Book Review: When We Die : The Science, Culture, and Rituals of Death, Cedric A. Mims (2000)

June 1st, 2005 11:59 pm by Kelly Garbato

An interesting – yet imperfect – overview of death & dying

three out of five stars

In “When We Die,” Biology Professor Cedric Mims provides a succinct overview of all things macabre. He touches upon standard death and dying subjects such as embalming, burial, cremation, organ donation, and bereavement, as well as more unusual topics, including cannibalism, cellular suicide, mummification, compostoriums, acid baths, and necrophilia. No stone is left unturned in his discussion of death, dying, and “the science, culture, and rituals of death.”

As much as I enjoyed “When We Die,” it was not without its flaws. For starters, it doesn’t seem as though the book was properly edited. I wouldn’t go as far to say that Mims is a BAD writer, but it could have been better. His misuse of commas, for instance, is atrocious. He also tends to have trouble transitioning between topics. Some of the awkwardness probably stems from the fact that Mims lives in England and spent some time in Australia and Africa. His phraseology can be clumsy and cumbersome, and I’m willing to bet that it’s due to cultural differences. The book was initially released in the UK, and it doesn’t appear to have been modified for its US edition. Spelling and word usage differences remain intact, when his editor really should have changed them in the US version to reflect his new audience.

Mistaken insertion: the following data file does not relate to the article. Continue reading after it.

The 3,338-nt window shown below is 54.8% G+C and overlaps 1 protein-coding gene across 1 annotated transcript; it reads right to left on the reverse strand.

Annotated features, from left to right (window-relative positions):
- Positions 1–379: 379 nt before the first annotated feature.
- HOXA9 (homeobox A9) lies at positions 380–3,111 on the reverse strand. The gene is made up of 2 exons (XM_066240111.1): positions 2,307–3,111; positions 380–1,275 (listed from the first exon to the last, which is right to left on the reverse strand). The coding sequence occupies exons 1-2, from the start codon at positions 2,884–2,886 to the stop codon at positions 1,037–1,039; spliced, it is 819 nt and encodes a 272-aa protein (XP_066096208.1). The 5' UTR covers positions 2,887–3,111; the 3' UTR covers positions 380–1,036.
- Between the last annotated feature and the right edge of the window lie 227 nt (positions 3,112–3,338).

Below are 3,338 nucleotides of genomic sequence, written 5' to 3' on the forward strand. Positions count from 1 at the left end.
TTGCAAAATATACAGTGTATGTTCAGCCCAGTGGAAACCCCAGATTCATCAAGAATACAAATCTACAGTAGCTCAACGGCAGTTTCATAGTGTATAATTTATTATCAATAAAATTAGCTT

Additionally, I found some of his statements to be questionable, while other claims were just plain incorrect. For example, he says that $6 million, “spent over 10 years,” is enough to clean all the water in “third world countries” and eliminate deaths due to diarrhea (that estimate seems awfully low, no?). He also refers to the 1978 Jonestown massacre as a “mass suicide” (despite overwhelming evidence that many members were murdered outright), and makes the dubious claim that, “in all cases [of sensational homicides] the murderer is mentally deranged.” Taken together, these errors made me question the rest of the information Mims included in “When We Die.” Though he does list 4+ pages of references, he does not use footnotes in his text – so it’s usually impossible to tell what information he pulled from which sources.

Nonetheless, “When We Die” is a fascinating and largely enjoyable read. Serious scholars may want to pass this one by, but it’s an interesting and manageable discussion for laypeople.

(This review was originally published on Amazon and Library Thing, and is also available on Goodreads. Please click through and vote it helpful if you think it so!)

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